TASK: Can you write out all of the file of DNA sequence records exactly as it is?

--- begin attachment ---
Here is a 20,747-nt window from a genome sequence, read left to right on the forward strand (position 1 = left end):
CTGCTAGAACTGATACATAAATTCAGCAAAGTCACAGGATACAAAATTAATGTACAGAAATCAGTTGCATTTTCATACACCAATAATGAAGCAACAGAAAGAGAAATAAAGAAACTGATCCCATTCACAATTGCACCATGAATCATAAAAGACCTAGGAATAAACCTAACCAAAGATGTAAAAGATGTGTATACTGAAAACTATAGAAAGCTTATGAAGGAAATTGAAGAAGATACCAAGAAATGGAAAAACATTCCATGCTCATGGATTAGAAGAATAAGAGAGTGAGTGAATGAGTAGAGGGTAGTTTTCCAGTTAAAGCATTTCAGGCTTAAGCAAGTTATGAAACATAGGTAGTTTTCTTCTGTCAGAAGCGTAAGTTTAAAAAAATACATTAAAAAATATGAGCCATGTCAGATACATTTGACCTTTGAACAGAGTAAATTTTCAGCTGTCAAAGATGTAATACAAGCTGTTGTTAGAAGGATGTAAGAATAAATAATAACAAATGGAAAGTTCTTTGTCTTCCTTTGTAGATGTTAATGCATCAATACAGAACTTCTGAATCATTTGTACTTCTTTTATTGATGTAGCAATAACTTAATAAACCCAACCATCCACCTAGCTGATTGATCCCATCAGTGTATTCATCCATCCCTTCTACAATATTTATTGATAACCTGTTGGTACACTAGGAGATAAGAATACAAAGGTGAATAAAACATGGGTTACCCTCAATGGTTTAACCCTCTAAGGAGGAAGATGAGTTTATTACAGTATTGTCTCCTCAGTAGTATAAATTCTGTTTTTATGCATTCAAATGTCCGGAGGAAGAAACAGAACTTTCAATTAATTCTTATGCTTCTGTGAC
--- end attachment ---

Here is a 20,747-nt window from a genome sequence, read left to right on the forward strand (position 1 = left end):
CTGCTAGAACTGATACATAAATTCAGCAAAGTCACAGGATACAAAATTAATGTACAGAAATCAGTTGCATTTTCATACACCAATAATGAAGCAACAGAAAGAGAAATAAAGAAACTGATCCCATTCACAATTGCACCATGAATCATAAAAGACCTAGGAATAAACCTAACCAAAGATGTAAAAGATGTGTATACTGAAAACTATAGAAAGCTTATGAAGGAAATTGAAGAAGATACCAAGAAATGGAAAAACATTCCATGCTCATGGATTAGAAGAATAAGAGAGTGAGTGAATGAGTAGAGGGTAGTTTTCCAGTTAAAGCATTTCAGGCTTAAGCAAGTTATGAAACATAGGTAGTTTTCTTCTGTCAGAAGCGTAAGTTTAAAAAAATACATTAAAAAATATGAGCCATGTCAGATACATTTGACCTTTGAACAGAGTAAATTTTCAGCTGTCAAAGATGTAATACAAGCTGTTGTTAGAAGGATGTAAGAATAAATAATAACAAATGGAAAGTTCTTTGTCTTCCTTTGTAGATGTTAATGCATCAATACAGAACTTCTGAATCATTTGTACTTCTTTTATTGATGTAGCAATAACTTAATAAACCCAACCATCCACCTAGCTGATTGATCCCATCAGTGTATTCATCCATCCCTTCTACAATATTTATTGATAACCTGTTGGTACACTAGGAGATAAGAATACAAAGGTGAATAAAACATGGGTTACCCTCAATGGTTTAACCCTCTAAGGAGGAAGATGAGTTTATTACAGTATTGTCTCCTCAGTAGTATAAATTCTGTTTTTATGCATTCAAATGTCCGGAGGAAGAAACAGAACTTTCAATTAATTCTTATGCTTCTGTGAC